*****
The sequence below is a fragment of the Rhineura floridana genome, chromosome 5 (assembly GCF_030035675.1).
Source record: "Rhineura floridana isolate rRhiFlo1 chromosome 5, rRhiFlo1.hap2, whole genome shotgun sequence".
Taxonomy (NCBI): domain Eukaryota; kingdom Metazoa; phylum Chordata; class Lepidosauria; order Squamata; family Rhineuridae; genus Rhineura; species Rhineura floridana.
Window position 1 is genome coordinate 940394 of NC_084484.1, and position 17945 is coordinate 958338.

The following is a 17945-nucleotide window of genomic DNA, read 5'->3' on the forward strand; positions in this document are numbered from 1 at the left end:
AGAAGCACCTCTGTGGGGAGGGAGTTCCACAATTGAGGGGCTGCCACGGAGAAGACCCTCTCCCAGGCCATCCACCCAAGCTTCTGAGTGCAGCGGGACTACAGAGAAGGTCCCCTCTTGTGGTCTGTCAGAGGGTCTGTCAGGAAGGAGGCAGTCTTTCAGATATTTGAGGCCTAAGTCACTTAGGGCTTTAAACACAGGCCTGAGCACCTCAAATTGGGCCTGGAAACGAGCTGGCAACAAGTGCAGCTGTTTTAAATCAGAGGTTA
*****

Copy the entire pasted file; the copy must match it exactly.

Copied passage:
The sequence below is a fragment of the Rhineura floridana genome, chromosome 5 (assembly GCF_030035675.1).
Source record: "Rhineura floridana isolate rRhiFlo1 chromosome 5, rRhiFlo1.hap2, whole genome shotgun sequence".
Taxonomy (NCBI): domain Eukaryota; kingdom Metazoa; phylum Chordata; class Lepidosauria; order Squamata; family Rhineuridae; genus Rhineura; species Rhineura floridana.
Window position 1 is genome coordinate 940394 of NC_084484.1, and position 17945 is coordinate 958338.

The following is a 17945-nucleotide window of genomic DNA, read 5'->3' on the forward strand; positions in this document are numbered from 1 at the left end:
AGAAGCACCTCTGTGGGGAGGGAGTTCCACAATTGAGGGGCTGCCACGGAGAAGACCCTCTCCCAGGCCATCCACCCAAGCTTCTGAGTGCAGCGGGACTACAGAGAAGGTCCCCTCTTGTGGTCTGTCAGAGGGTCTGTCAGGAAGGAGGCAGTCTTTCAGATATTTGAGGCCTAAGTCACTTAGGGCTTTAAACACAGGCCTGAGCACCTCAAATTGGGCCTGGAAACGAGCTGGCAACAAGTGCAGCTGTTTTAAATCAGAGGTTA